Shortly after the lighting crew, the camera and sound crews will show up and begin to stake out space on the set. Camera needs enough room to store all the pieces of the camera package (and the bulky cases it all comes in), as well as a table to put the camera on to clean it, load film, and change lenses. The sound crew needs a small, out-of-the-way corner to set up their mixer.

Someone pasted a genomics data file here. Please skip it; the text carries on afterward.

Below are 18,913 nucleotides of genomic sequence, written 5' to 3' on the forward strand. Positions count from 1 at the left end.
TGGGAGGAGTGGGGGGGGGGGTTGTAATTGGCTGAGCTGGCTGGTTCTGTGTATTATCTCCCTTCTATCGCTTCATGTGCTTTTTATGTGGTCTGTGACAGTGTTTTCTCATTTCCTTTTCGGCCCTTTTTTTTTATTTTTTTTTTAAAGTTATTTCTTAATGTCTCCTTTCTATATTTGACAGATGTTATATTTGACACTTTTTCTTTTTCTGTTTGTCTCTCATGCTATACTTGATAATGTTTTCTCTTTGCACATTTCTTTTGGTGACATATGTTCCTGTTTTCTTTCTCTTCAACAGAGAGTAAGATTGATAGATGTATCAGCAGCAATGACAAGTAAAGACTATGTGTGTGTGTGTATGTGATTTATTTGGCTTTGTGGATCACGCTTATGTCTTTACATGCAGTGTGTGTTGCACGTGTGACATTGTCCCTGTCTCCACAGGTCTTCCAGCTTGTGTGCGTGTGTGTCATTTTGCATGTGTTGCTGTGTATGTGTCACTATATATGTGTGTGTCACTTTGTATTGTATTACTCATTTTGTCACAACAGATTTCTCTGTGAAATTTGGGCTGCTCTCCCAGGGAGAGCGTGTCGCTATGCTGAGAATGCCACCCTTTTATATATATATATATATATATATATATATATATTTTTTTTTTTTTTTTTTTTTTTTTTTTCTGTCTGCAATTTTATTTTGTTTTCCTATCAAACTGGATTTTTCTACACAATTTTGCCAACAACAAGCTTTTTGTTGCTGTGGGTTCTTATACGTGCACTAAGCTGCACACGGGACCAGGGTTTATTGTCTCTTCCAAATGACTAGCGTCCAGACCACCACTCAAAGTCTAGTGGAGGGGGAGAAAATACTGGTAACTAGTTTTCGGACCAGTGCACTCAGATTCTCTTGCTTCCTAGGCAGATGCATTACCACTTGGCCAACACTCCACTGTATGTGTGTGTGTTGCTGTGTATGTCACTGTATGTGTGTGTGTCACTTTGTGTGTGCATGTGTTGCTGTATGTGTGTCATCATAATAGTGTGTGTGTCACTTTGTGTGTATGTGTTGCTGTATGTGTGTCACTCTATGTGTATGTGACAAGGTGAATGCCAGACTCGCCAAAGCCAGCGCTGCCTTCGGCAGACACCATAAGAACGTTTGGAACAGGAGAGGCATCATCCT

The actors are called in well before the shooting starts because they must do an all-important rehearsal with the director. Under the watchful eye of the director and the DP, the actors rehearse the scene that will be shot later. The director is planning the angles, composition, and camera movements he will use, while the DP is mentally arranging the lighting to create the proper effect. The real camera is not used at this point; it is still out in the camera area being cleaned and set up. Instead, the director looks through a director's viewfinder, which is a fancy name for a viewfinder with a place to attach a lens. Using the viewfinder, the director can look through the lens that will be attached to the camera without having to lug around the whole camera. This helps him see what the camera will see. The viewfinder can be fitted with all the same lenses as the actual camera, but it is small enough to fit in the palm of your hand.